Typical American consumer on the average eats about 20 teaspoons of sugar a day. That’s almost double the recommended amount. The sugar can be found not just in our coffee or even candies and sweets we eat, but in all kinds of products we don’t typically associate with sugary foods.
Sugar obviously can be found in anything sweet we consume including candy, cookies, cakes and sweet drinks like soda and fruit juices. But that’s only the beginning. In addition to these foods, large amounts of sugar can also be found in variety of all kinds of products including white breads, rolls and cereals. Most ready-made meals both frozen and canned include excessive amount of sugar, as well, in order to add flavor to the product and thus make them taste better.
The first step in reducing your sugar intake is to become more aware of where that sugar shows up. Start by reading nutritional labels on foods you buy. You will find the amount of sugar per serving right under the carbohydrate listing. You can also look at the list of ingredients. Unfortunately sugar isn’t just called sugar. Different types of sugars are also referred to as sucrose, fructose, dextrose, corn syrup, high fructose corn syrup, maple syrup, molasses and sorbitol. If you see a lot of these ingredients listed, or they show up early on the list of ingredients, be aware – you are eating a food that’s high in sugar.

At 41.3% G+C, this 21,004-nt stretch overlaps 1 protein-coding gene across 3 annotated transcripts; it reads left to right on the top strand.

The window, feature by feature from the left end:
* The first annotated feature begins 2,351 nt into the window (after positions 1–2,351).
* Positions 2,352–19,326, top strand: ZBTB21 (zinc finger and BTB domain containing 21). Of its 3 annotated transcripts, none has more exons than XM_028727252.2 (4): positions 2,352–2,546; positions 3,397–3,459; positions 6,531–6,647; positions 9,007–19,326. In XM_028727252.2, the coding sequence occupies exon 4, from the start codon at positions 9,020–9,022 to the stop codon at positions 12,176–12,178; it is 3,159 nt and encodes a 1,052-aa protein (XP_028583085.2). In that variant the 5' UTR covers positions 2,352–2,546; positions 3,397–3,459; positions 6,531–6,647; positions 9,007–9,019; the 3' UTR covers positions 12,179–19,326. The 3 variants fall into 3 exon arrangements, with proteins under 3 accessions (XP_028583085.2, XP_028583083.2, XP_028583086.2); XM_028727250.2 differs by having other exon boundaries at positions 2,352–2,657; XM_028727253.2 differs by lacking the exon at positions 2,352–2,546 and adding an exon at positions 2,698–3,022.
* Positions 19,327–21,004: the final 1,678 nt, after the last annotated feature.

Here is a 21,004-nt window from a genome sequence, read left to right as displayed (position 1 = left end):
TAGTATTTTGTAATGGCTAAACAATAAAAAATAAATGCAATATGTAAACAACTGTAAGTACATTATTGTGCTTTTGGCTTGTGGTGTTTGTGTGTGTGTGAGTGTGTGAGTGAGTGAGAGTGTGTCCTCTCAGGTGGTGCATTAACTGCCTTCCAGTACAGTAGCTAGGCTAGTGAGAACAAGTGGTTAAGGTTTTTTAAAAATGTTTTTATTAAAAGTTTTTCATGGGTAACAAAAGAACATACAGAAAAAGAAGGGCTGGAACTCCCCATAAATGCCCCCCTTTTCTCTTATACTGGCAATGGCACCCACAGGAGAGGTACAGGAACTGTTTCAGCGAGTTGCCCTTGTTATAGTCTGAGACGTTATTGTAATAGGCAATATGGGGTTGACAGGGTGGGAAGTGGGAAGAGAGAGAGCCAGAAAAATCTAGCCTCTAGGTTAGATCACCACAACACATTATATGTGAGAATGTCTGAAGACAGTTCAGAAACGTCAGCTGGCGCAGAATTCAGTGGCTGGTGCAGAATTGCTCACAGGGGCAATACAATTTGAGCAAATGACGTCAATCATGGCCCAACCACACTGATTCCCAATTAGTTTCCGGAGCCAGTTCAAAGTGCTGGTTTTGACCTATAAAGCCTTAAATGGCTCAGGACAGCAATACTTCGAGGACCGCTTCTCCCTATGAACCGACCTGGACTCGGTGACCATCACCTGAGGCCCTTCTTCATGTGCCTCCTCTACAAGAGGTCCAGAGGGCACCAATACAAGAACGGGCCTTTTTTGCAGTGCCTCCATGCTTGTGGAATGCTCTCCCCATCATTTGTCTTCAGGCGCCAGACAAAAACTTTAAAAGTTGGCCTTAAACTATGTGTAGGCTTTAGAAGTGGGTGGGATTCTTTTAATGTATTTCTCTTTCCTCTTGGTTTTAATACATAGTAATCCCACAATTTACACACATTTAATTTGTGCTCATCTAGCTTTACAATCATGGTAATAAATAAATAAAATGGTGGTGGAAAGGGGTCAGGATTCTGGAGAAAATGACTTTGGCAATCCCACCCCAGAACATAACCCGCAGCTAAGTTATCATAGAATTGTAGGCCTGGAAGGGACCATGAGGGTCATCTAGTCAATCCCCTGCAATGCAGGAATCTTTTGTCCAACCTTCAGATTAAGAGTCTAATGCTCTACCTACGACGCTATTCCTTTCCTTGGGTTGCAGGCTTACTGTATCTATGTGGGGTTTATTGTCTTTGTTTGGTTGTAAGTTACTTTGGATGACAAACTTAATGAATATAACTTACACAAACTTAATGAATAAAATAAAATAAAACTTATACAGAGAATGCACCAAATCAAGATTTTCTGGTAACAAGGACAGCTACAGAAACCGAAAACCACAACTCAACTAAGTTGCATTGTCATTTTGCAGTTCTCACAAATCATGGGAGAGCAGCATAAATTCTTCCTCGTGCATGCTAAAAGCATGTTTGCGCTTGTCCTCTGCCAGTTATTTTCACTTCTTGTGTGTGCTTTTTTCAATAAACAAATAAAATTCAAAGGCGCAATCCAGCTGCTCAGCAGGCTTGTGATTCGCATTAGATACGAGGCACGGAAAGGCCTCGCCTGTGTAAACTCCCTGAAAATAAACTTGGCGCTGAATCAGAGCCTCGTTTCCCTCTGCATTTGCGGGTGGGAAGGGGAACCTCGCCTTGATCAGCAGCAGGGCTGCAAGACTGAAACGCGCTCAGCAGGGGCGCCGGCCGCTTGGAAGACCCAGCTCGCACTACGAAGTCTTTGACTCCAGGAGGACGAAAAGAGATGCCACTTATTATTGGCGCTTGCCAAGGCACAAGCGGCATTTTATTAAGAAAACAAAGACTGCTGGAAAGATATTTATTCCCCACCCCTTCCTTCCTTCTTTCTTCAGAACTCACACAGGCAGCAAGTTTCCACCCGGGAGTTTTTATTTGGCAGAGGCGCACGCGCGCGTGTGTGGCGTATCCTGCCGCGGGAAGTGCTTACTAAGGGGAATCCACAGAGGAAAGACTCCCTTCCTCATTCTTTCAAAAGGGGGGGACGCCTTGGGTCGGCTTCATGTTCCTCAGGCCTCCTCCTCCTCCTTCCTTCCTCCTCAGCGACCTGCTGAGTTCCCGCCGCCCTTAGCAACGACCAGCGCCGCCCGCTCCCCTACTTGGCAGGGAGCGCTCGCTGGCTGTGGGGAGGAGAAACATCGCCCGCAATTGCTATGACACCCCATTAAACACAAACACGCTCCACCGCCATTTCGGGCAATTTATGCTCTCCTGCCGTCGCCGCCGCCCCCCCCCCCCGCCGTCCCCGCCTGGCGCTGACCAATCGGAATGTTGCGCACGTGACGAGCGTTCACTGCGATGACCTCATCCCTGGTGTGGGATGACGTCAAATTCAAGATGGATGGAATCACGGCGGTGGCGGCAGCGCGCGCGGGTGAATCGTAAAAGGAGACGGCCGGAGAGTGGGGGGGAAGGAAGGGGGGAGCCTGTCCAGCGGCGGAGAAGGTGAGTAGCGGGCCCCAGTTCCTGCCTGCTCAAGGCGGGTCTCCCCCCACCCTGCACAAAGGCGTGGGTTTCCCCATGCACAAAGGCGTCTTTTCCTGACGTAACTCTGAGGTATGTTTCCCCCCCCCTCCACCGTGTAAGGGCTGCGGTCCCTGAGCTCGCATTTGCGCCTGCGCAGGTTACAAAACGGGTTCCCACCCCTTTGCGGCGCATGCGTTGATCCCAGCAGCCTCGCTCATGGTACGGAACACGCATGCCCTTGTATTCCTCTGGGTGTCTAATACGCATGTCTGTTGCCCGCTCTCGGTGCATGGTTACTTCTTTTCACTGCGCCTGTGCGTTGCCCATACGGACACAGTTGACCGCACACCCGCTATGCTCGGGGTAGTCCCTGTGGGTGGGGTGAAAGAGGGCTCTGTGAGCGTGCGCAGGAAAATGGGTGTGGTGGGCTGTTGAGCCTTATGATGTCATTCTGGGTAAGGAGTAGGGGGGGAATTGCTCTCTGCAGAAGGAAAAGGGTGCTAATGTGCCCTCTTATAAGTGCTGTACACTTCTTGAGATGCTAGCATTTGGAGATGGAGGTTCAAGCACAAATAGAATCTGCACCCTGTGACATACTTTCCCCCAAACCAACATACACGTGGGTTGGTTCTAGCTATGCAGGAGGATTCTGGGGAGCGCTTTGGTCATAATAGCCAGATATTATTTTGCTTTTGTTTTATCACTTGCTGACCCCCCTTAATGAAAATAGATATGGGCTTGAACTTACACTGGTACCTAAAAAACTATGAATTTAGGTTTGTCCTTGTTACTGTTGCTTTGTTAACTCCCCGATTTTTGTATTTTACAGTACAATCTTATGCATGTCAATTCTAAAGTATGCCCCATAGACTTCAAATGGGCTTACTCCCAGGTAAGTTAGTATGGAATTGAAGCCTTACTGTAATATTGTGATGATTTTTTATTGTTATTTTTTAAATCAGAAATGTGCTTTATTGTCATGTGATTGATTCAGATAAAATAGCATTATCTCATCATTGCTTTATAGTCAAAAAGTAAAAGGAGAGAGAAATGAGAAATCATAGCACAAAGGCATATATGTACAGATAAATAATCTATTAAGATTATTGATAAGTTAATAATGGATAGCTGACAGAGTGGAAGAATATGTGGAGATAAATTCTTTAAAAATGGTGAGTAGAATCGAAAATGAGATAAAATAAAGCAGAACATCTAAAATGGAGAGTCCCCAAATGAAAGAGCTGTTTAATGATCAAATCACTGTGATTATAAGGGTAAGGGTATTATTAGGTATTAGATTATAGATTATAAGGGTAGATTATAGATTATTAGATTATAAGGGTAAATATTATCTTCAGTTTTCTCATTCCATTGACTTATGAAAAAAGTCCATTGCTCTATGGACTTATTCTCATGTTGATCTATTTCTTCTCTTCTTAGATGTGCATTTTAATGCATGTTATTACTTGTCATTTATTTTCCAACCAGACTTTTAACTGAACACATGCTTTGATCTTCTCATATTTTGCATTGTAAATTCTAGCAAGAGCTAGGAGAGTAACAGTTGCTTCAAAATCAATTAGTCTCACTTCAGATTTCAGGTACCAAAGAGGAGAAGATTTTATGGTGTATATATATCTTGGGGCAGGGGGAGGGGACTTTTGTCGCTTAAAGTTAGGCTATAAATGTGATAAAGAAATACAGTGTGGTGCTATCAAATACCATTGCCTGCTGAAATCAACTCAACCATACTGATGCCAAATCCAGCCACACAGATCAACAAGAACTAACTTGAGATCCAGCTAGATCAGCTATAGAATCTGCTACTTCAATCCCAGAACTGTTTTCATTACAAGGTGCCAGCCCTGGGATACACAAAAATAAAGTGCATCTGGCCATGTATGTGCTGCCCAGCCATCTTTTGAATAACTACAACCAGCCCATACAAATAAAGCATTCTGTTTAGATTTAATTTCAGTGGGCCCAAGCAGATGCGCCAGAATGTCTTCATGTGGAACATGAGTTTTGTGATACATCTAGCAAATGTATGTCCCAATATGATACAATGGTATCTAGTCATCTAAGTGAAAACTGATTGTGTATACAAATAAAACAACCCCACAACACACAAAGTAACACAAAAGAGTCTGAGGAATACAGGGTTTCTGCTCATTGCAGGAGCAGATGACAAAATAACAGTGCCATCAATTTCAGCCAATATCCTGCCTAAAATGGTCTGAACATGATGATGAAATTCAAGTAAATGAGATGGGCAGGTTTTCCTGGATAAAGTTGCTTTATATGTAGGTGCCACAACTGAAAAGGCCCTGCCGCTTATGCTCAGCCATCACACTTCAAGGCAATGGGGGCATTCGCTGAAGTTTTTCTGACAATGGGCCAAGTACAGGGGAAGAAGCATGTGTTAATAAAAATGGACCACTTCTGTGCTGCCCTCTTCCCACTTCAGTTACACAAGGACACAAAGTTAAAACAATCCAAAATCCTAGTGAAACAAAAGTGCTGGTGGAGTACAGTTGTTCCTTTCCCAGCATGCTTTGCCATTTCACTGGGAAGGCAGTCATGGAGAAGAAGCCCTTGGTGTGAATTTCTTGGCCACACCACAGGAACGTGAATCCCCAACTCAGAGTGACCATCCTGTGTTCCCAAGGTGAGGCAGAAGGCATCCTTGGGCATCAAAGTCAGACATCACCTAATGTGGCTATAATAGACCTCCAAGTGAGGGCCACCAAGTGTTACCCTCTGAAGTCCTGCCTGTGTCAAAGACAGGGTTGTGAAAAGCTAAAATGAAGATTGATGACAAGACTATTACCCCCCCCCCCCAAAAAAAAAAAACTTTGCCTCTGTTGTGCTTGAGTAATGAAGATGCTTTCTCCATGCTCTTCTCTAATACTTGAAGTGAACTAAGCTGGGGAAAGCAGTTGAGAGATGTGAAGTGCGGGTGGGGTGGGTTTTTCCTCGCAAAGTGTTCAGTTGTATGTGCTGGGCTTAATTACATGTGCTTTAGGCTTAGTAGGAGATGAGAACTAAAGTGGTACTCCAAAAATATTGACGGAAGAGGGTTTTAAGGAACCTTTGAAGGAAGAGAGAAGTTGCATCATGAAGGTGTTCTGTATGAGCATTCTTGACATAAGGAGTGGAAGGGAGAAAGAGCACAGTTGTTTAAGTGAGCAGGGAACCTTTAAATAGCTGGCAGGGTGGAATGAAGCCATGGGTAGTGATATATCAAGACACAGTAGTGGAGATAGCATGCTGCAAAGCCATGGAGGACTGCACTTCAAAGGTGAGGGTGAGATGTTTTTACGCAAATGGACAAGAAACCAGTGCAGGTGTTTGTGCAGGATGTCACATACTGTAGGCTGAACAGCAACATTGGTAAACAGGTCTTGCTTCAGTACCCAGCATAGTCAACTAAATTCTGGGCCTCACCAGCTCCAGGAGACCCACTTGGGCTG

Let’s take a look at how you can start to reduce your sugar intake. Cut back on sodas and drink water with ice and lemon instead. Use a natural sugar substitute such as stevia instead of sugar in your coffee. Limit the amount of fruit juice you drink to 6 ounces a day and eat a few pieces of fresh fruit instead. Stick to healthy diet that includes plenty of fresh vegetables and lean meats. Fix a salad with dinner, but pay attention to your salad dressing. Low-fat salad dressings in particular can have just as many calories as the regular their regular counterparts, but a lot more sugar to make them taste good. Play extra close attention to sugar content on anything with a low-fat label.
Make small changes, like exchanging your sugary bowl of morning cereal with a yogurt and fruit or a breakfast smoothie sweetened with fresh or frozen berries. During dinner heat up a can of black beans seasoned with cumin instead of the baked beans you are usually having. Small changes like this in addition to giving up a soda per day will make a big difference in how much sugar you consume each day.
For more ideas on how you can start to reduce the amount of sugar you eat visit http://www.healthymenumailer.com/articles/reduce-sugar.html and http://www.healthymenumailer.com/articles/natural-sugar-substitute.html for more information about using natural sugar substitutes. By now you may be wondering why you should even bother. Here’s why sugar is bad for your health: http://www.healthymenumailer.com/articles/why-is-sugar-bad-health.html